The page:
Be sure to checkout PART 1 of the contest journey!
The journey continues…
Public speaking in general can be a trying time mentally and physically. A public speaking contest is more grueling.
Just as it was at the club level contest, a place where I’d spoken countless times before, the Area contest cut me no slack; the extra mental pressure I put on myself (thanks to it being a “contest”) didn’t help.
The day of the contest started off bad. I couldn’t even find the address. Google Maps was taking me all over the place, and time was running out. My wife and I were getting a bit frantic and I was thinking, “Seriously!? Today of all days?”
It was frustrating but we did finally arrive, thank goodness. Strangely, I realized that getting lost helped me by taking my focus off the “what-ifs” of the contest. It’s a good example of Napoleon Hill’s famous quote:
After settling in and getting a quick snack, we (the contestants) were briefed on the contest rules—let the games begin!
At this particular contest, it was broken down into three smaller contests, one for each area; hence the name “Area” contest. This meant there was a total of nine speakers set to compete, albeit not in a single contest. So, at the end of the day there would be three separate winners moving on to the next round.
Shortly after being briefed, we drew for speaking order; I drew the third spot again as I did in the previous contest. Bear in mind that since there were three separate contests, that didn’t mean I’d be the VERY last speaker, just the third and final speaker of our area contest. Confusing I know.
Well, here’s the thing, I DID end up being the very last speaker because our area was the last group to compete!
Yes, my fate was sealed. I would have to listen to every...single...speech...before my it was my turn. Can you imagine? I was already defecating my figurative pants, and now it was about to get real.
And as if I needed any more pressure, the room was fitted with a fancy stage and stadium seats for the audience—a setting I’d never experienced—and it was the very first time I spoke outside of my Toastmasters club, which meant 99% of the audience would be full of scary strangers.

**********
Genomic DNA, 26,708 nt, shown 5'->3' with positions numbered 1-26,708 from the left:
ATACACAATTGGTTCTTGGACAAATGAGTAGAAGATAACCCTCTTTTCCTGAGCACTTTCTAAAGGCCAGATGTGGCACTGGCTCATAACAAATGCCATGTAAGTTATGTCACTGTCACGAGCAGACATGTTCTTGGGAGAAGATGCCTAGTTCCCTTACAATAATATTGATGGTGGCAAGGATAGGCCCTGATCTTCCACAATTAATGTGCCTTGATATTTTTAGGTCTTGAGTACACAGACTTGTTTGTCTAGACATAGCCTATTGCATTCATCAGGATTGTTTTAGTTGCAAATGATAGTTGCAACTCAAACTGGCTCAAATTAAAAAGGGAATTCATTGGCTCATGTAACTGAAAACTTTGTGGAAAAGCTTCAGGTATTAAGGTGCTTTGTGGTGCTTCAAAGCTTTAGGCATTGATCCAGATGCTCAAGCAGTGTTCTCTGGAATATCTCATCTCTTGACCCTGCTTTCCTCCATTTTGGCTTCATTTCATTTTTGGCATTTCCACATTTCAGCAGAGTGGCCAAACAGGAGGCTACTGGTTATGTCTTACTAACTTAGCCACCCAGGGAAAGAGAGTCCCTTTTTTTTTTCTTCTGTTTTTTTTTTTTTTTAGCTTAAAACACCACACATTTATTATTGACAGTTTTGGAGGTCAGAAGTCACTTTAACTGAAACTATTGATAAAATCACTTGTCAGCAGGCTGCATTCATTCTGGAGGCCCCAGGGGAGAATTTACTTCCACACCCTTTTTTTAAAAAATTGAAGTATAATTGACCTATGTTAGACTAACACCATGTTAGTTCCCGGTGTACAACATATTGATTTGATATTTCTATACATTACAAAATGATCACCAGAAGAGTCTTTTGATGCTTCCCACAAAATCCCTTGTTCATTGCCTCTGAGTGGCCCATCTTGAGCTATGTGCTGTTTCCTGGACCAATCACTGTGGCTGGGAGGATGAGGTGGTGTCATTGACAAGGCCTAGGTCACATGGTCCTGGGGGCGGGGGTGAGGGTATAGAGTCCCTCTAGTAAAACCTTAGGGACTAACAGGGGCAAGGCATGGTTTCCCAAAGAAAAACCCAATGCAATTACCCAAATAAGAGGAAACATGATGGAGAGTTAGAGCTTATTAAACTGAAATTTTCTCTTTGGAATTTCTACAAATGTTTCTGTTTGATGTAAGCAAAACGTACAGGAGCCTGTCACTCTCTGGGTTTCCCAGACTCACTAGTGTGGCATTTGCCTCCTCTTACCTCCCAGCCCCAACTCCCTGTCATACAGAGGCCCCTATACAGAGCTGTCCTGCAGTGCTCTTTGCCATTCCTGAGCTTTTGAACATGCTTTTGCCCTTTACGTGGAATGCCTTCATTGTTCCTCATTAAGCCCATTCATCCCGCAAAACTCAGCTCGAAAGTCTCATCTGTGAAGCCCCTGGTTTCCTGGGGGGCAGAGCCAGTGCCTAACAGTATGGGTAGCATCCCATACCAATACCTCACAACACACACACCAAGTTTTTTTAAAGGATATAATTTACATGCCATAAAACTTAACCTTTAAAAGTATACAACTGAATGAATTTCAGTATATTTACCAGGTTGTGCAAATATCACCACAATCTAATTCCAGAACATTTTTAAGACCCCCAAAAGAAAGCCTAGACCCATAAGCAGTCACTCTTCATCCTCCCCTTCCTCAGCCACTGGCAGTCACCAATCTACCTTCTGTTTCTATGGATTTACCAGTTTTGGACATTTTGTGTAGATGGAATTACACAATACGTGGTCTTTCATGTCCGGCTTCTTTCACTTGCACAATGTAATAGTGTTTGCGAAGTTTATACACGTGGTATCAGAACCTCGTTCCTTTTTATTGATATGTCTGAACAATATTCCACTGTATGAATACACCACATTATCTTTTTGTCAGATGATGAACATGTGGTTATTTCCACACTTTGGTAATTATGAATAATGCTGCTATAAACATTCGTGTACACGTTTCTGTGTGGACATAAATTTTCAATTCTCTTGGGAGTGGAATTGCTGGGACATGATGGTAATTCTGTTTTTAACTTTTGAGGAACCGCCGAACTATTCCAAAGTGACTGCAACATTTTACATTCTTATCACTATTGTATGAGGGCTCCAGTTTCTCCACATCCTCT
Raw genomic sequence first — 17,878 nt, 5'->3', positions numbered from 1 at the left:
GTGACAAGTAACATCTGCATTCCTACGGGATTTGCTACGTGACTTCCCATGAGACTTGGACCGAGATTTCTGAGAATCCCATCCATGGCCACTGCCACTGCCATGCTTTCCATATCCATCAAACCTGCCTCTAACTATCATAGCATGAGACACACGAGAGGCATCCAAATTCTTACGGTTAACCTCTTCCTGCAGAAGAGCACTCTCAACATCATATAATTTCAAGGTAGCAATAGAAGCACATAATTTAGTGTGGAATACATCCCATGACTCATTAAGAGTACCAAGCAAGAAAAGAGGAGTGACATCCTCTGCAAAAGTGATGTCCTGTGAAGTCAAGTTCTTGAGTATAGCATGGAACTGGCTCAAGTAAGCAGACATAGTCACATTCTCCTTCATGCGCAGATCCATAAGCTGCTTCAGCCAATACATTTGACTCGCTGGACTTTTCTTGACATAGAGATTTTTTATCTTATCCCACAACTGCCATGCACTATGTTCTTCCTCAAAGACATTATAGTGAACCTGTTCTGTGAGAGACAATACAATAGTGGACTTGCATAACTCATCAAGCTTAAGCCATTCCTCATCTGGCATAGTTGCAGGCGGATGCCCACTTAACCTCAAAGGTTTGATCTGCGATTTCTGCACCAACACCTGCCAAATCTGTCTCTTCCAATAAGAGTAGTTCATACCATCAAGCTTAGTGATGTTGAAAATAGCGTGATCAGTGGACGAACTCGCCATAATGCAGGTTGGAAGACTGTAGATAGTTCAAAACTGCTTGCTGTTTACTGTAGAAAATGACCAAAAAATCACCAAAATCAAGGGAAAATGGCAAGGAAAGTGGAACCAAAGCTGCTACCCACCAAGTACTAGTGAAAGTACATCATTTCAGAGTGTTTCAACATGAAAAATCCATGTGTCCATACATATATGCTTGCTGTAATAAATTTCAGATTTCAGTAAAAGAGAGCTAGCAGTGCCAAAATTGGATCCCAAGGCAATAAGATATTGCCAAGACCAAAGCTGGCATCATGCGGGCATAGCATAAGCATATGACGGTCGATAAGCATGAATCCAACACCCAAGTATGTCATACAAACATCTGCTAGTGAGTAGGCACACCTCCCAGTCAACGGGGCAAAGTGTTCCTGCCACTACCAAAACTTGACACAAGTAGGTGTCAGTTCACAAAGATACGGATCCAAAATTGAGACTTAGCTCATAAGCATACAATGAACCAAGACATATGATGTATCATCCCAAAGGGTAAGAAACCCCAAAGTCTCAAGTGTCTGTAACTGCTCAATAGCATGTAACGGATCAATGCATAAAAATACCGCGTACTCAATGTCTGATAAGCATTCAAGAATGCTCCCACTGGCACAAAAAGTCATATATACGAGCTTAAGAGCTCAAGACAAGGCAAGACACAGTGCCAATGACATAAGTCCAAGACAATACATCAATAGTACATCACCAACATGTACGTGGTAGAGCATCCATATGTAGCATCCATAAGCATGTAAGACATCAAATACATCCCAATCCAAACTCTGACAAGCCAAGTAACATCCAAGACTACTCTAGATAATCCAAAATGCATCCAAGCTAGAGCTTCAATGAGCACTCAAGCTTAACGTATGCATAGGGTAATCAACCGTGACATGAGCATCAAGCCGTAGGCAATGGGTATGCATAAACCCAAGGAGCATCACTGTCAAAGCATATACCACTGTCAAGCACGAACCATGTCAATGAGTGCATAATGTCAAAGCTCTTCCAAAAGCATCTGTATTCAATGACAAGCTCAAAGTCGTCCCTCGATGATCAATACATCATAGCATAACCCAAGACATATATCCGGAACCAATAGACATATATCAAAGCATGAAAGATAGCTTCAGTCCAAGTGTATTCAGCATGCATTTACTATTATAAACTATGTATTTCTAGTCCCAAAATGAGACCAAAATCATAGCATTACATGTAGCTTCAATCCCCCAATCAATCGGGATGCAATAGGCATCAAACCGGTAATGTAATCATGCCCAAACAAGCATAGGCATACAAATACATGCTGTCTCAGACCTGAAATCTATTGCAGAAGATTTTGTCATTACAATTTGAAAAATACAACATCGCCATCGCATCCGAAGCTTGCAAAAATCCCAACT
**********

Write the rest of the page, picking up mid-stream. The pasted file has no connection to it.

Without further ado, the first speaker was called to the stage. Then the next. And the next.
With each passing speech my confidence melted, and the inevitable speech comparisons started playing, theirs to mine. I mean come on! I went up against near-death experiences, emergency heart surgery, and even a murder/suicide. Mine was about a bank fee. How could I compete with that?
One by one they bared their souls through their words, and each word fertilized my self-doubt.
Out of all the speeches that day, mine was by far the least heart wrenching or emotional. Considering it was an inspirational speech contest, I was bracing for a long day.
The entire time I sat hunched over in a puking-my-brains out position. It was hard to sit still knowing my inevitable death awaited me.
It was almost an hour of butterflies. So much internal dialogue, too. Mainly rhetorical questions from my internal critic, “You’re not gonna forget are ya, Matt?” or “You sure your speech is good enough? I mean, did you hear that last one?” Stuff like that.
But no worries. I came to perform and do my best, even if it meant losing. With about a minute left in the eighth speech, right before my turn, my demeanor changed. I committed. It was as if I'd finally said YES to the challenge, because from that moment on, I was in the zone.
I had never felt so much energy (working for me rather than against me). From the beginning of the speech and all the way to the end, I was having fun. I felt a tingling sensation on the surface of my skin, and the adrenaline to match. It’s because of that feeling that I love public speaking.
Now, I didn’t have the “serious” speech. I didn’t make anyone cry or feel the need to call a long lost friend or family member to reconnect with. I learned something, though. Humor is a great equalizer.
I don’t mean to say that I am some sort of a comedian, far from it, but sometimes I say things that make people laugh.
At this contest, I had the crowd laughing. And I won.
The speech had a worthwhile message, sure, to treat people with kindness (especially when you seek their help!), it just wasn’t a “Ra-Ra” type of message with the power to charge people’s emotions. However, the rest of the speakers all had a powerful message of their own, so mine wasn’t much of a standout in that category.
On top of that, everyone in the contest was polished (fundamentally sound). They were game and they’d practiced. I guarantee it. The best analysis I can come up with is that the humor was the top contributor.
Anyhow...it took courage for all speakers to compete, and to share their intimate life stories with strangers.
It was a tremendous experience and if I had to go through it all over again, I'd do it with a smile. I’m grateful to have been a part of it.
Here are 2 takeaways you can use for your next speech:
Get confrontational with the challenge (the speech). Tell yourself, “I’m doing this!” The sooner you commit, the less your nerves will bother you in the lead up to your presentation.
When developing your next speech, use HUMOR. No matter what. Use it. Tweak it. Refine it. Then deliver.
Please share the JOURNEY!
About this guy...
Howdy! My name is Matt Kramer and I used to suffer excruciating death when speaking in front of a group, now I LOVE it. Overcoming this fear has changed my life and it can change yours, too. My focus is to help you overcome the fear of public speaking so you can build the confidence to go after what you want in life.